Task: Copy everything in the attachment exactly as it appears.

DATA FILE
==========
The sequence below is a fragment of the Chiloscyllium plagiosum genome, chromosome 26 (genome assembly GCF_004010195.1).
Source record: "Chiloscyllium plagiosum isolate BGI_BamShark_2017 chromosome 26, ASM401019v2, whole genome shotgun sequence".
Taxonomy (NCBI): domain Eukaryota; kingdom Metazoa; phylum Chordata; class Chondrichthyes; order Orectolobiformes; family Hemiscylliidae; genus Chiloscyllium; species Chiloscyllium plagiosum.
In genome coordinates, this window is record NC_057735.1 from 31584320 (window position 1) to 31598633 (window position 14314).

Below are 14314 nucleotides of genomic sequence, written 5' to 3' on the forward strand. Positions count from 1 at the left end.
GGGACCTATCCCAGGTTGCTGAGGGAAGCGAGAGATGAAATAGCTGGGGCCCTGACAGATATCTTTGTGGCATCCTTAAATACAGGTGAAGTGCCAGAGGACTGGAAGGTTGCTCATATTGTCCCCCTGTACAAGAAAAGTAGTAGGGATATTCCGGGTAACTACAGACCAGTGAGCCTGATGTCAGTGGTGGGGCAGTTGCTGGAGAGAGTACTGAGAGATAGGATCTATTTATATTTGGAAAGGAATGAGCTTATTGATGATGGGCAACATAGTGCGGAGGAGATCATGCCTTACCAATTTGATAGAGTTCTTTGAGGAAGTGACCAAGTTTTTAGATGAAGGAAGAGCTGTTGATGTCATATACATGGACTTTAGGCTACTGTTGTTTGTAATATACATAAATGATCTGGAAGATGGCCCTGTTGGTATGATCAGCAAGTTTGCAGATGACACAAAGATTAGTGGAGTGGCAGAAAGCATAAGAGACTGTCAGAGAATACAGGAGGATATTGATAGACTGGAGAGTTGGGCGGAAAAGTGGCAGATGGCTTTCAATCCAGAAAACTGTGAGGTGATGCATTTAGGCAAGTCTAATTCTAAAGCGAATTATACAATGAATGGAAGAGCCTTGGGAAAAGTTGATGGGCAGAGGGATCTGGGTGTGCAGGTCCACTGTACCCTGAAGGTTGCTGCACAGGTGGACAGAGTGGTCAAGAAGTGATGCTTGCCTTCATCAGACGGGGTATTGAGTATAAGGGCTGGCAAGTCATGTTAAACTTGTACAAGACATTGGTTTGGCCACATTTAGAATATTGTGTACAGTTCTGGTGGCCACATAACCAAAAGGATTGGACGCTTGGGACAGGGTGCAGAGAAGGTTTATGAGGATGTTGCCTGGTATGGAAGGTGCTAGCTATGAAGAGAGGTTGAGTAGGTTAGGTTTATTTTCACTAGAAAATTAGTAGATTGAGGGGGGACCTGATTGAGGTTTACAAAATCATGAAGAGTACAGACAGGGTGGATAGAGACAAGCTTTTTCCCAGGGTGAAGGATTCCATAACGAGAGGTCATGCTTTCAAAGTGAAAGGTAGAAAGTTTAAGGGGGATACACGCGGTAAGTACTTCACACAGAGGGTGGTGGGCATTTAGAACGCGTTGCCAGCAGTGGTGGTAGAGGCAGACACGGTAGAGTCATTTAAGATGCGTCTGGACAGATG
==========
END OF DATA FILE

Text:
The sequence below is a fragment of the Chiloscyllium plagiosum genome, chromosome 26 (genome assembly GCF_004010195.1).
Source record: "Chiloscyllium plagiosum isolate BGI_BamShark_2017 chromosome 26, ASM401019v2, whole genome shotgun sequence".
Taxonomy (NCBI): domain Eukaryota; kingdom Metazoa; phylum Chordata; class Chondrichthyes; order Orectolobiformes; family Hemiscylliidae; genus Chiloscyllium; species Chiloscyllium plagiosum.
In genome coordinates, this window is record NC_057735.1 from 31584320 (window position 1) to 31598633 (window position 14314).

Below are 14314 nucleotides of genomic sequence, written 5' to 3' on the forward strand. Positions count from 1 at the left end.
GGGACCTATCCCAGGTTGCTGAGGGAAGCGAGAGATGAAATAGCTGGGGCCCTGACAGATATCTTTGTGGCATCCTTAAATACAGGTGAAGTGCCAGAGGACTGGAAGGTTGCTCATATTGTCCCCCTGTACAAGAAAAGTAGTAGGGATATTCCGGGTAACTACAGACCAGTGAGCCTGATGTCAGTGGTGGGGCAGTTGCTGGAGAGAGTACTGAGAGATAGGATCTATTTATATTTGGAAAGGAATGAGCTTATTGATGATGGGCAACATAGTGCGGAGGAGATCATGCCTTACCAATTTGATAGAGTTCTTTGAGGAAGTGACCAAGTTTTTAGATGAAGGAAGAGCTGTTGATGTCATATACATGGACTTTAGGCTACTGTTGTTTGTAATATACATAAATGATCTGGAAGATGGCCCTGTTGGTATGATCAGCAAGTTTGCAGATGACACAAAGATTAGTGGAGTGGCAGAAAGCATAAGAGACTGTCAGAGAATACAGGAGGATATTGATAGACTGGAGAGTTGGGCGGAAAAGTGGCAGATGGCTTTCAATCCAGAAAACTGTGAGGTGATGCATTTAGGCAAGTCTAATTCTAAAGCGAATTATACAATGAATGGAAGAGCCTTGGGAAAAGTTGATGGGCAGAGGGATCTGGGTGTGCAGGTCCACTGTACCCTGAAGGTTGCTGCACAGGTGGACAGAGTGGTCAAGAAGTGATGCTTGCCTTCATCAGACGGGGTATTGAGTATAAGGGCTGGCAAGTCATGTTAAACTTGTACAAGACATTGGTTTGGCCACATTTAGAATATTGTGTACAGTTCTGGTGGCCACATAACCAAAAGGATTGGACGCTTGGGACAGGGTGCAGAGAAGGTTTATGAGGATGTTGCCTGGTATGGAAGGTGCTAGCTATGAAGAGAGGTTGAGTAGGTTAGGTTTATTTTCACTAGAAAATTAGTAGATTGAGGGGGGACCTGATTGAGGTTTACAAAATCATGAAGAGTACAGACAGGGTGGATAGAGACAAGCTTTTTCCCAGGGTGAAGGATTCCATAACGAGAGGTCATGCTTTCAAAGTGAAAGGTAGAAAGTTTAAGGGGGATACACGCGGTAAGTACTTCACACAGAGGGTGGTGGGCATTTAGAACGCGTTGCCAGCAGTGGTGGTAGAGGCAGACACGGTAGAGTCATTTAAGATGCGTCTGGACAGATG